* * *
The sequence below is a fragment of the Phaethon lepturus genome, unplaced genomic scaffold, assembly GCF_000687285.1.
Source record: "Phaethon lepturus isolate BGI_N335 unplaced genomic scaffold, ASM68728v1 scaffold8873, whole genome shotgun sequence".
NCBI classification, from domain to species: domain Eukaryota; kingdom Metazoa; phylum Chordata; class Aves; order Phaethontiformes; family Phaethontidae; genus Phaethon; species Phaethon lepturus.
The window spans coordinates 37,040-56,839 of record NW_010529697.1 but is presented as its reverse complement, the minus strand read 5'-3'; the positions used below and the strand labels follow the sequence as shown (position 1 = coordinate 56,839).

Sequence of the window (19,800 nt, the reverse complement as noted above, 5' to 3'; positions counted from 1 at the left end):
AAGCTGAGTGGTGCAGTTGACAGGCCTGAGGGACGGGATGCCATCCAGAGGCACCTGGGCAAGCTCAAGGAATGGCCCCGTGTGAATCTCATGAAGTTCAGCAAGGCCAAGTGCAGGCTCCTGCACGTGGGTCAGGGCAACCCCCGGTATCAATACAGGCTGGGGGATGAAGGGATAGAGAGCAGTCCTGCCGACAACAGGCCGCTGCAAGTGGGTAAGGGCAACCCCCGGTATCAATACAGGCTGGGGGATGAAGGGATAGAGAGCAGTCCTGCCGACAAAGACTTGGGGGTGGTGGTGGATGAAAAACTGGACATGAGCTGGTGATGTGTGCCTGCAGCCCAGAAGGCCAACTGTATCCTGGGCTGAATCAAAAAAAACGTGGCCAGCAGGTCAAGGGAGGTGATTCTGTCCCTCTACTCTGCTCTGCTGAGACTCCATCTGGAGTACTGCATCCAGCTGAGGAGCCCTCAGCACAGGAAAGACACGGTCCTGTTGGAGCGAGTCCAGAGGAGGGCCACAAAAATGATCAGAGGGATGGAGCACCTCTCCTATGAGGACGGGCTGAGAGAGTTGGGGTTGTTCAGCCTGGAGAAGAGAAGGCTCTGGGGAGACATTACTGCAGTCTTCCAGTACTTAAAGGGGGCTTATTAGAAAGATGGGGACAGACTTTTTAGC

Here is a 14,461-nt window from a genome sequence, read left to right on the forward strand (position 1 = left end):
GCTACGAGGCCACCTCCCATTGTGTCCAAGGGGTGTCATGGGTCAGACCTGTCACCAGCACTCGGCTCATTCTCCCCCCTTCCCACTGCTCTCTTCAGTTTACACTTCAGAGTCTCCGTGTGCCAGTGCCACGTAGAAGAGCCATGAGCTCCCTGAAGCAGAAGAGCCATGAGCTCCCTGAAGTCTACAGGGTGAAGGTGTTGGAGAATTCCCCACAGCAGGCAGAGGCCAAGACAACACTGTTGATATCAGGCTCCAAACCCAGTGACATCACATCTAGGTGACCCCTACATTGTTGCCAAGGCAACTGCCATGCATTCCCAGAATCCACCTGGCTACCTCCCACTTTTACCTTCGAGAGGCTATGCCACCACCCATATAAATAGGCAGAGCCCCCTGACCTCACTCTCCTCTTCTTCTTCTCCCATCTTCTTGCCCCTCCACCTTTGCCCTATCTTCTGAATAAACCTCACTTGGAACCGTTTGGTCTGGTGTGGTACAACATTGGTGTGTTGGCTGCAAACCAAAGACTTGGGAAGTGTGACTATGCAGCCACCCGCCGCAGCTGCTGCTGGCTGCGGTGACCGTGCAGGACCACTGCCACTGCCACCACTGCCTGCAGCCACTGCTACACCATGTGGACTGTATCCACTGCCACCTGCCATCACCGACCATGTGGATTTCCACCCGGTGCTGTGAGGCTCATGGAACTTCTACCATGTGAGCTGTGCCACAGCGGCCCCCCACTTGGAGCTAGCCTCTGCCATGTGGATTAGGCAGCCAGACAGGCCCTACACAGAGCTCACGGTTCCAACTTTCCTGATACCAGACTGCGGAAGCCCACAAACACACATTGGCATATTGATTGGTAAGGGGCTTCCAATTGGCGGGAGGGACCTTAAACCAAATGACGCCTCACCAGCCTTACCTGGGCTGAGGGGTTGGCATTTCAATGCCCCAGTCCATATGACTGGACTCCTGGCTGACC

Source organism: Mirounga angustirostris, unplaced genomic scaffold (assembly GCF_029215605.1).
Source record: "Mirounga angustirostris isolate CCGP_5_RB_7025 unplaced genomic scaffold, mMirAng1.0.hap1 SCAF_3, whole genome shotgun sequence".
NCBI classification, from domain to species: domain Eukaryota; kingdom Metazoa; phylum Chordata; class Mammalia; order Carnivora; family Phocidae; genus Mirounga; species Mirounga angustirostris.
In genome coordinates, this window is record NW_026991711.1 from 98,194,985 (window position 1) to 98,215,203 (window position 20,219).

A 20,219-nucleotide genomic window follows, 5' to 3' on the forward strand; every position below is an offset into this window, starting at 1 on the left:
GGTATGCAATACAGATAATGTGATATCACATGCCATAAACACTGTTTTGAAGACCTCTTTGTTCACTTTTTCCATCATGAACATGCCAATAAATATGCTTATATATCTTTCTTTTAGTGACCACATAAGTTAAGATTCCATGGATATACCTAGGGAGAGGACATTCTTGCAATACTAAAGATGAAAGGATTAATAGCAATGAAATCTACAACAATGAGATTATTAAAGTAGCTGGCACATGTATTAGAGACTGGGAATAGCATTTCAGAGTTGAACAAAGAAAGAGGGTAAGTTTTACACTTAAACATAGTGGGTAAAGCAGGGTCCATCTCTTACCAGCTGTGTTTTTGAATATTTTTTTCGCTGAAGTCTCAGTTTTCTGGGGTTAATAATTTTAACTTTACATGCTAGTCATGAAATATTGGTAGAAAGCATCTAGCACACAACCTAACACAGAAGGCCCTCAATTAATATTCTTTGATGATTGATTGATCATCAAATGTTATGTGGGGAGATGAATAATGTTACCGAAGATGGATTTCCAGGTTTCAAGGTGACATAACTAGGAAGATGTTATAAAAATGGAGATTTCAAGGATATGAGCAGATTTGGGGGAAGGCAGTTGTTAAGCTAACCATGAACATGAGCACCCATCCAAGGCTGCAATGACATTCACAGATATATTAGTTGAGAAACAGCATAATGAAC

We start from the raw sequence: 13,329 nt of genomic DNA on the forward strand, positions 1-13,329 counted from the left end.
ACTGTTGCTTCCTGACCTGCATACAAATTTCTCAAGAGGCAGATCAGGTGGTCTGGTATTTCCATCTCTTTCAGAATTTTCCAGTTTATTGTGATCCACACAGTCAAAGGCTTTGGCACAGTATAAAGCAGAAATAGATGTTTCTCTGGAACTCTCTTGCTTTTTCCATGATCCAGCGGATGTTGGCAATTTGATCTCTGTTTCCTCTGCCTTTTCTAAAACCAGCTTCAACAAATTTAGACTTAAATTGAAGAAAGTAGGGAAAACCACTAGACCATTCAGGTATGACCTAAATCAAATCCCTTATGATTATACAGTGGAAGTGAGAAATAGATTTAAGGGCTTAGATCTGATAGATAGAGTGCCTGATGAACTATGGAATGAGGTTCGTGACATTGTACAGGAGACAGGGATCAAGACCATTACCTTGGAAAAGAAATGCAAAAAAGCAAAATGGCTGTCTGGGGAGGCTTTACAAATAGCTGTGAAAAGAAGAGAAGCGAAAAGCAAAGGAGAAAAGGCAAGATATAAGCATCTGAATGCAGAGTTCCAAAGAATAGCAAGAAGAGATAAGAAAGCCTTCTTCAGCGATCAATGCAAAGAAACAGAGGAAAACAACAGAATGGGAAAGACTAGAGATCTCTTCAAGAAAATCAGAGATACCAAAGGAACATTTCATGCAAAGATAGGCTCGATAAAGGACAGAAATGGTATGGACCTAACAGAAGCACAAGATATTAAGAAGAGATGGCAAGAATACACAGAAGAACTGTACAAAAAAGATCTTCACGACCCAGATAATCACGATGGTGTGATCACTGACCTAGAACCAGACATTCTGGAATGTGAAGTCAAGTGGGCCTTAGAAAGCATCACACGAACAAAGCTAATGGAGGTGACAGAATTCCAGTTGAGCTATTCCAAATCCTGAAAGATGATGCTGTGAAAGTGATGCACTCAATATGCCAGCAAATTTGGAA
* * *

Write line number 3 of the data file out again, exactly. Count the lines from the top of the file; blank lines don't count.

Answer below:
NCBI classification, from domain to species: domain Eukaryota; kingdom Metazoa; phylum Chordata; class Aves; order Phaethontiformes; family Phaethontidae; genus Phaethon; species Phaethon lepturus.